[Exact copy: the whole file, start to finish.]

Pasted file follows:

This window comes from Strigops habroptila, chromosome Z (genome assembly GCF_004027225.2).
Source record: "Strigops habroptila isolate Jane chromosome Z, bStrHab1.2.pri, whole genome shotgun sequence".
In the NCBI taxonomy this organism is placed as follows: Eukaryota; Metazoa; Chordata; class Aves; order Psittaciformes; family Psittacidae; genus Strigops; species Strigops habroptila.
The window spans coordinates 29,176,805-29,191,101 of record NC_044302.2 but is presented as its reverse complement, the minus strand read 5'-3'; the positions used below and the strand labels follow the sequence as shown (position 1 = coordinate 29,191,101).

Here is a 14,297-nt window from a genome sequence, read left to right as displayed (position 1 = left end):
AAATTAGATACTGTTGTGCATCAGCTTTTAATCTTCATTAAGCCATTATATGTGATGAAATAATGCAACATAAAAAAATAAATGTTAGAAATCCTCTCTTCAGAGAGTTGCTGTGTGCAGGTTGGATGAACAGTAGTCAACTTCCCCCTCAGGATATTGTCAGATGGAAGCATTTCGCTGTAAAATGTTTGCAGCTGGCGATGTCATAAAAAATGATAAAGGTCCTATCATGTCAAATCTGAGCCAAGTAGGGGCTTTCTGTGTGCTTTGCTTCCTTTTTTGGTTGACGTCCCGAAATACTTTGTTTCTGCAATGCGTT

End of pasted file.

This window comes from Strigops habroptila, chromosome Z (genome assembly GCF_004027225.2).
Source record: "Strigops habroptila isolate Jane chromosome Z, bStrHab1.2.pri, whole genome shotgun sequence".
In the NCBI taxonomy this organism is placed as follows: Eukaryota; Metazoa; Chordata; class Aves; order Psittaciformes; family Psittacidae; genus Strigops; species Strigops habroptila.
The window spans coordinates 29,176,805-29,191,101 of record NC_044302.2 but is presented as its reverse complement, the minus strand read 5'-3'; the positions used below and the strand labels follow the sequence as shown (position 1 = coordinate 29,191,101).

Here is a 14,297-nt window from a genome sequence, read left to right as displayed (position 1 = left end):
AAATTAGATACTGTTGTGCATCAGCTTTTAATCTTCATTAAGCCATTATATGTGATGAAATAATGCAACATAAAAAAATAAATGTTAGAAATCCTCTCTTCAGAGAGTTGCTGTGTGCAGGTTGGATGAACAGTAGTCAACTTCCCCCTCAGGATATTGTCAGATGGAAGCATTTCGCTGTAAAATGTTTGCAGCTGGCGATGTCATAAAAAATGATAAAGGTCCTATCATGTCAAATCTGAGCCAAGTAGGGGCTTTCTGTGTGCTTTGCTTCCTTTTTTGGTTGACGTCCCGAAATACTTTGTTTCTGCAATGCGTT